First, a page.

Educating Children with AD/HD: A Teacher's Manual

By Paul Cooper; Fintan J. O'Regan | Go to book overview

14

AD/HD with High Ability

Most well-informed and experienced teachers would agree that being flexible and willing to meet students halfway are essential qualities for working successfully with difficult students. Because most students are compliant with school rules, and readily acquiesce to teacher authority, however, it sometimes difficult for teachers to deal with the student who also seeks to assert power, and to be acknowledged as being powerful. David was one such student, who combined a keen intellect and well-developed academic abilities with a clear sense of his own power, especially in situations where he was being required to submit unconditionally to the power of others.


Giving Power and Getting Co-operation

When 14-year-old David first arrived at the school he would always seem to lose his pen or avoid taking it to his classes, although he had all his books and other materials. This would annoy the teachers greatly, often getting lessons off to a bad start. As a result over the subsequent weeks teachers tried many positive and negative reinforcement mechanisms that they knew, but still he did not bring a pen to class.

One day at the start of a lesson after the daily 5 or 6 minutes of ‘Where is your pen today David?’ both student and teacher frustrations were at boiling point, when David asked: ‘Well, why don’t you keep a pen here for me?’

The teacher’s initial reaction was a refusal to comply with the request. The teacher was concerned that to concede on this point would undermine her authority. This was in spite of the fact that she secretly acknowledged to herself that it really wasn’t a bad idea and wished that she had thought of it first. Swallowing her pride, she decided that a good idea was a good idea. Over the next few weeks she kept David’s pen in her desk and gave it to him at the start of the lesson and he returned it to her at the end. Then one day David brought a pen with him. After that he never needed the teacher’s assistance in this matter again.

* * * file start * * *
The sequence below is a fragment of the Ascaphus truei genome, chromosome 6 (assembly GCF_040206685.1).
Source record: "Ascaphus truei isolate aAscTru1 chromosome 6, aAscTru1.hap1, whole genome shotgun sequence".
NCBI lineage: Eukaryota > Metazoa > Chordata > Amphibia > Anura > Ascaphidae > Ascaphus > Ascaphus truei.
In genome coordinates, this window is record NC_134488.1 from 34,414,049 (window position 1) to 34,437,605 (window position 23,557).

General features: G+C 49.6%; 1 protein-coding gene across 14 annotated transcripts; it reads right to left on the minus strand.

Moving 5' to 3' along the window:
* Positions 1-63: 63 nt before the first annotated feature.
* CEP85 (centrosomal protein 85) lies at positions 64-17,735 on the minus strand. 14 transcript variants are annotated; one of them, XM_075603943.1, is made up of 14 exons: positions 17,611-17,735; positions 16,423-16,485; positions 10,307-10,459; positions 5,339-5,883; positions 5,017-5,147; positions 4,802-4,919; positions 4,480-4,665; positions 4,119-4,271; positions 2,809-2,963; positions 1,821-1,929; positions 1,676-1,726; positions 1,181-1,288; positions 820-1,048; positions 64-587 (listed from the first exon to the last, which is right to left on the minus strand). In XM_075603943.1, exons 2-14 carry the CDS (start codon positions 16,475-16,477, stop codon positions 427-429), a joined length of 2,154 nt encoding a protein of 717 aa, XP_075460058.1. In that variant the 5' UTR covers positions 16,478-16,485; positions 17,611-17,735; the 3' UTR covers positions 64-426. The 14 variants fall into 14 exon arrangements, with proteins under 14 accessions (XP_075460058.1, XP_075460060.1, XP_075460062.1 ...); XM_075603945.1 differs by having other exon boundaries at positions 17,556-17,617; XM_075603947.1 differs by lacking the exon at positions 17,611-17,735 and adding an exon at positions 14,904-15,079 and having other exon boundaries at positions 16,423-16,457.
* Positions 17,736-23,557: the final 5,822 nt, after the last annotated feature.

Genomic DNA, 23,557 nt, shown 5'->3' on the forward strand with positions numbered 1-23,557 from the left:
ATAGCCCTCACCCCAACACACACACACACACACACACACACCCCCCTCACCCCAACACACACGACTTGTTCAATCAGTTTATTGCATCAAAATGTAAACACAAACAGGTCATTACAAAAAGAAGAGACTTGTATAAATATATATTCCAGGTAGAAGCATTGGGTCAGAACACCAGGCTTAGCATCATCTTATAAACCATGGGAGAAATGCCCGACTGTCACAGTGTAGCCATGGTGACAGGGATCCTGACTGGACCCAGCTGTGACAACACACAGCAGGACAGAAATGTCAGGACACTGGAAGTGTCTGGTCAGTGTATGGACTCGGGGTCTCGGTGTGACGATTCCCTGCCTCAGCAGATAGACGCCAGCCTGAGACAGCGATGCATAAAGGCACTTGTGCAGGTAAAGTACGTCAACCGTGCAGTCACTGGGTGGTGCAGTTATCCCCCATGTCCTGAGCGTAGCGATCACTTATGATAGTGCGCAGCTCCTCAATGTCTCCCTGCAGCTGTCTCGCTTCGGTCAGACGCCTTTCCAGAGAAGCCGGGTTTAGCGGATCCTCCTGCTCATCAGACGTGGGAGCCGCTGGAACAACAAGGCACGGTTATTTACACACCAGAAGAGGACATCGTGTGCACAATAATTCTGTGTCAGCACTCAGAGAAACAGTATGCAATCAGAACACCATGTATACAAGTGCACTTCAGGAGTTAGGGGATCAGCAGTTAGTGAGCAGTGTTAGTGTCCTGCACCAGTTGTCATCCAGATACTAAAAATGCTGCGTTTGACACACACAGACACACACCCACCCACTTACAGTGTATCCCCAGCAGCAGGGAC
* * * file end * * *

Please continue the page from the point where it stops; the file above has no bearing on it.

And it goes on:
-85-

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Educating Children with AD/HD: A Teacher's Manual
Table of contents

Table of contents

  • Title Page iii
  • Contents v
  • Acknowledgements vii
  • Part 1 - Understanding Ad/Hd 1
  • 1 - Ad/Hd 3
  • 2 - Ad/Hd in the Classroom: Teacher and Student Perspectives 8
  • 3 - Ad/Hd and Other Problems 18
  • 4 - Biology, Brains and Ad/Hd 21
  • 5 - Ad/Hd and Destiny 25
  • Part 2 - Principles and Practices for Intervention with Ad/Hd 31
  • 6 - The Multi-Modal Approach to Intervention 33
  • 7 - Ad/Hd in the Classroom: Basic Principles and Practices 45
  • Part 3 - Ad/Hd in Action: Case Studies 57
  • 8 - The Different Faces of Ad/Hd 59
  • 9 - Ad/Hd with Oppositional Defiance 63
  • 10 - Ad/Hd with Detachment 68
  • 11 - Ad/Hd with Impulsivity 72
  • 12 - Ad/Hd with Obsessions 76
  • 13 - Ad/Hd with Learning Difficulties 81
  • 14 - Ad/Hd with High Ability 85
  • 15 - Ad/Hd with Conduct Disorder 89
  • 16 - Ad/Hd: Combined Type 94
  • 17 - And in the End: Caring for the Carers 98
  • Appendix 1 104
  • Appendix 2 106
  • References 109
  • Index 113
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